The documents also show how some police officers in Aleppo province were forced to hand over cash to the extremist group – Nour al-Din al-Zinki – in control of the area.
An ASI report from July 2016 warned that 20% of all police salaries were being handed over “to pay for the military and security support that Zinki provides to the five FSP stations located areas under its control”.
As well as handing over a cut of British aid money to Zinki, the police had also worked with a Zinki court “by writing up warrants, delivering notices, and turning criminals over to the court”.
. . . . .
The police cooperation has continued despite allegations of torture and summary executions involving the court at al-Qasimiyeh.
Tory MP Crispin Blunt, former chair of the Foreign Affairs Committee, said the FSP should not be supporting extremist courts.
He said: “You’ve got people being sentenced to death for homosexuality.
“Clearly that is completely and utterly unacceptable by any standard and the idea that British taxpayers’ money was associated with that would of course be wholly abhorrent.”
. . . . .
Panorama also discovered that the Free Syrian Police provided support for courts run by the Syrian branch of al-Qaeda – Jabhat al-Nusra – which handed out extreme punishments.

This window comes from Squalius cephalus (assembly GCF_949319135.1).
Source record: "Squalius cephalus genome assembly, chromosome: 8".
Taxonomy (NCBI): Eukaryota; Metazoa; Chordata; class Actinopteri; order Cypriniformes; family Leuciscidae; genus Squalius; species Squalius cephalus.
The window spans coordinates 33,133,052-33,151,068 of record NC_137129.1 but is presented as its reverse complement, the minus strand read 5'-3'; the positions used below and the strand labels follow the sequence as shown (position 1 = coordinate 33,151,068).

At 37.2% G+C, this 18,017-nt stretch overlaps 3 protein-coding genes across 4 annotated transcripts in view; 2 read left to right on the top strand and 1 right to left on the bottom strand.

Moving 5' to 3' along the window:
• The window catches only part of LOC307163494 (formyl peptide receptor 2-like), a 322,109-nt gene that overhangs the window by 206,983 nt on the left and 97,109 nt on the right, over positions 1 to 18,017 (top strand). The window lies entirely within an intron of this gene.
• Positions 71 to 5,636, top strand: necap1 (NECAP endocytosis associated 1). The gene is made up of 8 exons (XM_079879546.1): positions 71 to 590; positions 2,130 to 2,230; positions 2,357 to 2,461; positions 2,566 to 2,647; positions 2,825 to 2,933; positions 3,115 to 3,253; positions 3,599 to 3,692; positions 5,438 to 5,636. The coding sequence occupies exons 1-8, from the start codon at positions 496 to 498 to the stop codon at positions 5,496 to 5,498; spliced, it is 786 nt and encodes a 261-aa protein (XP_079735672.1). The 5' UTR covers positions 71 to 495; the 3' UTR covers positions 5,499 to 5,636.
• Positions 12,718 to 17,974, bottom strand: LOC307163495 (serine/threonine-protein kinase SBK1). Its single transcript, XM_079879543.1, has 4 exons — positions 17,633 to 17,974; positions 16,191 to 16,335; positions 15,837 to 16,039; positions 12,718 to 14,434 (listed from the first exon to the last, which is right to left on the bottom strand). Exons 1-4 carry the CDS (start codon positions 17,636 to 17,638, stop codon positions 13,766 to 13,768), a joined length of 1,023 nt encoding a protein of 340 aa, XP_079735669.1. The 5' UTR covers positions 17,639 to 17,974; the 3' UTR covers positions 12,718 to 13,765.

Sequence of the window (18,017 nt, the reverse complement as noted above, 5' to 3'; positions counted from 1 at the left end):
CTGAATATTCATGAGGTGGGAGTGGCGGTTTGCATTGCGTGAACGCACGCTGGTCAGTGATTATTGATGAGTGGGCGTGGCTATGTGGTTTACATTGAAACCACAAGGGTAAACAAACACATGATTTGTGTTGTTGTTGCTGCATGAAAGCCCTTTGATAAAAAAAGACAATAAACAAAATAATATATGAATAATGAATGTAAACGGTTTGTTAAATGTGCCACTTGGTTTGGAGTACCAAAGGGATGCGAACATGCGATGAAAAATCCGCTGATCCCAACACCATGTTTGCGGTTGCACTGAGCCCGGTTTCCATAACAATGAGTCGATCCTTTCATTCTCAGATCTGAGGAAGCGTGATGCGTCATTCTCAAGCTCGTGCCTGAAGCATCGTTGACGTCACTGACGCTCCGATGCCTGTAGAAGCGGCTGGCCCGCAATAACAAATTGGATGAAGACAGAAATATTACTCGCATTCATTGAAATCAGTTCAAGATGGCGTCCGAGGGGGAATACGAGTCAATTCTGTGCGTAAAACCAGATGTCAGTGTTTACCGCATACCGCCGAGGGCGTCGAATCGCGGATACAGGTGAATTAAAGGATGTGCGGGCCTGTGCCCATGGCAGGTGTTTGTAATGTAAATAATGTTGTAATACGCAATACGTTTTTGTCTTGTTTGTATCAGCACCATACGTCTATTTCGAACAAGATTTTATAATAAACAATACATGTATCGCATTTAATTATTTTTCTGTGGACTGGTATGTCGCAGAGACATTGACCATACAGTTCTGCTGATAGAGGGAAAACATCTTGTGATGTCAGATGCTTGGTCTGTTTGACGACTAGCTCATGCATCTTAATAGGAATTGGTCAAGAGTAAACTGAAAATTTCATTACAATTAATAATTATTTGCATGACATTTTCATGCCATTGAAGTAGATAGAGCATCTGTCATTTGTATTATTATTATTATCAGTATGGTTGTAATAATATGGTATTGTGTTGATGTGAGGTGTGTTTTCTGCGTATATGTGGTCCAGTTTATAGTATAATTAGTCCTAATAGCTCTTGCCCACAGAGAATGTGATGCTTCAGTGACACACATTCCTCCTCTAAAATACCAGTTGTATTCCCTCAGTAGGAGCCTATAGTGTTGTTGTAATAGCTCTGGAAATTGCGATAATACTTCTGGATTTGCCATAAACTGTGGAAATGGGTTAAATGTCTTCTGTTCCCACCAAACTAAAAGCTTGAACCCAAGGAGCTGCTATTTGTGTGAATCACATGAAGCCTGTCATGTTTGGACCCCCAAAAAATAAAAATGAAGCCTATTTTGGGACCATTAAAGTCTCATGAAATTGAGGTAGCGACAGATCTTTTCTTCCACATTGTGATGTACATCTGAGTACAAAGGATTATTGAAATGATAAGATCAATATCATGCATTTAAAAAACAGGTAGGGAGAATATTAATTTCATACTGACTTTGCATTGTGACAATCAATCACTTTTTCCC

Police officers were present when two women were stoned to death near Sarmin in December 2014. Sources have told Panorama the officers closed the road so that the execution could take place.
ASI says the police officers who attended the stoning were not formally under FSP control and have since been removed.
Panorama has also seen evidence that al-Nusra handpicked police officers in two stations in Idlib province.
ASI says that the officers imposed by al-Nusra were detected in under two months and that payments to the station were then stopped.
BBC’S “Journalism” Was Done Nearly A Year Ago By Independent Media
To be clear, the report of the UK funding of the terrorist Free Syrian Police was work that was already done in January of 2017 by Vanessa Beeley of 21st Century Wire. Her article, “The ‘Free Syrian Police’ Made In The UK – Vanessa Beeley Exposes West’s Shadow State Project,” contained an interview with Mike Robinson and Brian Gerrish of UK Column regarding the FSP founders and the media moves to highlight the role of the FSP in the Nusra Front, ISIS, and other terrorist-occupied, region of Idlib. Still, better late than never, BBC.
However, there is much more to the story than what is being covered by the BBC. Nowhere in the BBC Panorama report is there anything incriminating the White Helmets and their own connections to the Free Syrian Police, the blatant connections of these groups to terrorists (i.e. terrorist leaders of White Helmets, FSP, etc.), recent or current atrocities committed by FSP and White Helmets, or the muddied waters of terrorist groups’ name changes so that it is more difficult to pinpoint in general terms Western support for terrorism in Syria. Thus, what BBC is doing cannot be called investigative journalism (since the investigation and the journalism was already done nearly a year ago), it is a whitewash designed to conceal the nature of the UK’s true involvement in the war on Syria, it’s funding and support of terrorism, and the reality that the White Helmets themselves are nothing more than terrorists.